Tuesday, July 07, 2015

Advertise with us

2013 South Texas Farm and Ranch Show sees continued growth


Oct. 22, 2013 at 5:22 a.m.
Updated Oct. 23, 2013 at 5:23 a.m.

Inside & Outside Sale Representative, Cody Morrow, 23, Arkansas, Wynne cleans some of the machinery from his company Hutchinson/Mayrath in preparation of the South Texas Farm and Ranch Show.

Attention, Crossroads residents: For the next couple of days, it's all about the agriculture.

The 2013 South Texas Farm and Ranch Show pulls into town Wednesday and Thursday at the Victoria Community Center, offering industry training, product displays, hands-on demonstrations and more. And organizers say this year's event will be bigger than ever.

Show planners not only filled all available booth space this time around but also added additional vendor locations, said Joe Janak, who headed up the vendors registration.

About 25 booths are registered to out-of-state companies, such as a Michigan Chevrolet dealer looking to show off the 2014 Chevrolet Silverado.

"We're hitting the ground running. There's very good interest, a very good tempo," Janak said. "People are really interested."

He attributed that growth to the show's reputation. People who have ventured to Victoria in the past have gone on to other shows and told others about it.

Also, Janak noted, he placed more effort on making contact with new potential vendors.

"It's paid off substantially," he said Tuesday morning.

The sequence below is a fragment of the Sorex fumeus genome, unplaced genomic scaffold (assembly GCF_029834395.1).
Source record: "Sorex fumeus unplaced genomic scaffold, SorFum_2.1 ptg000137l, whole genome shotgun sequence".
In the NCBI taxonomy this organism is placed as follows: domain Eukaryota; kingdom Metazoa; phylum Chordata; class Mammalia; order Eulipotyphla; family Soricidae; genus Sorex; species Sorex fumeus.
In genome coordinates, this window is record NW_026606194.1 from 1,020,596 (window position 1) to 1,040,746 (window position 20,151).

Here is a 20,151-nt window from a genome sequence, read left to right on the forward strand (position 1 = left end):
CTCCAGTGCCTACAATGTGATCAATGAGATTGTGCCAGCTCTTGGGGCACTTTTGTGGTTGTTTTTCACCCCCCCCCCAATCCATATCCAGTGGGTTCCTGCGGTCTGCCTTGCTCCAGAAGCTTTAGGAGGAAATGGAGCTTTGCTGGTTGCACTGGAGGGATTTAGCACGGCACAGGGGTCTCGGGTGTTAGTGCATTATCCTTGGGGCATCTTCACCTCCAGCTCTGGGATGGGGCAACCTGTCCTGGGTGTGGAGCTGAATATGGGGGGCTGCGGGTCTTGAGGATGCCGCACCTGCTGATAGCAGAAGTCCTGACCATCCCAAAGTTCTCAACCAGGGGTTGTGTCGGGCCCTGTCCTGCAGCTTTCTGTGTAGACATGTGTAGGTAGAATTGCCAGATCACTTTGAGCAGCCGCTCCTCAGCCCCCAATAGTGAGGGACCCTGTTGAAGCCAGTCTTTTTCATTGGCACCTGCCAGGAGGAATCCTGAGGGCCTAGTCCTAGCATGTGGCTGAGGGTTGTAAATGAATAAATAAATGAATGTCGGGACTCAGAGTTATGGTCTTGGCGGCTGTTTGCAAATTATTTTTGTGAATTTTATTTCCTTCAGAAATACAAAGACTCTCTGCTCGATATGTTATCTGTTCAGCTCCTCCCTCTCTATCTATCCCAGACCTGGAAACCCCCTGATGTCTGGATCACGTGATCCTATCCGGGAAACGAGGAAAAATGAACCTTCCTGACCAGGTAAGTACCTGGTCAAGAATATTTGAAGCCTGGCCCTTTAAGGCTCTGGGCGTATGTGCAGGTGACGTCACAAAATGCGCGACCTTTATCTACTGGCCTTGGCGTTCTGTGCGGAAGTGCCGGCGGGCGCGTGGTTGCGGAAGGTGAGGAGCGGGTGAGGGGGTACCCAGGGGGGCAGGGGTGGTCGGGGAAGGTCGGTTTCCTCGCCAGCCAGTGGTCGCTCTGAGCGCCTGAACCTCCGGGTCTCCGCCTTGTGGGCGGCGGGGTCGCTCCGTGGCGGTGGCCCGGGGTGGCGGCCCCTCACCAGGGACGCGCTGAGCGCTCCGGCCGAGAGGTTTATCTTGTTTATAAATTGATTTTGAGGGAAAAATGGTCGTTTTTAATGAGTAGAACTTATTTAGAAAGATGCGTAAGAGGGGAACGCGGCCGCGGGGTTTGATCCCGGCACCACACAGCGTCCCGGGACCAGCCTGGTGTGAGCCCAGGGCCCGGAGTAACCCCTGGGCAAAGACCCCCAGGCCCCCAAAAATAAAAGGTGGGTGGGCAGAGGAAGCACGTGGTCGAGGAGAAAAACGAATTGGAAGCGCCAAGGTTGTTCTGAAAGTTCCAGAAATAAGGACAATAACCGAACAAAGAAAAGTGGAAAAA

Janak encouraged people to come any time within the show's two-day run but recommended those looking to avoid the crowds go between 3 and 5 p.m. Thursday. At that point, the event is still going on, and vendors are there, but crowds have calmed some.

"Thursday afternoon is a great time to come out," he said. "We need people to come out and support the show."

The goal is not only to offer insight into the newest products and practices available in the area but to also provide educational opportunities, said Victoria County AgriLife Extension Agent Peter McGuill.

Continuing education is available both days for producers and pesticide license applicators, for instance, while the "Pasture to Plate" series for third graders offers children insight into where their food comes from.

About 2,000 to 2,500 people visit the farm and ranch show on any given year, McGuill said. And, although he can't predict 2013 numbers, he said he expects this year's event to remain right on track.

The forecast - the National Weather Service predicts sunny weather with high temperatures in the low 80s on both days - could also help.

"It will be comfortable, with the sun shining," he said. "There'll be a lot of opportunity for people to get out and look at the latest and greatest in equipment and products."

Victoria's legacy as a community has always been in farming and ranching and oil, said Randy Vivian, president and CEO of the Victoria Chamber of Commerce. The annual show is a chance to showcase that to the area, he said, and to offer those in the industry a chance to get together for topic-driven lectures and the like.

After all, he said, farming and ranching isn't just plowing fields and planting corn.

"There's a lot more that goes into the agricultural industry than just the typical stereotype," he said. "It's a business, and it's a big business. Not just in Texas but nationwide."

McGuill said he looks forward to the event, his second in his role as Victoria County extension agent. And while it means plenty of work, that work doesn't end once the final vendor leaves Thursday.

At that point, it's on to the 2014 show.

"It's never over," he said. "You're just a year away from the next one."



Powered By AdvocateDigitalMedia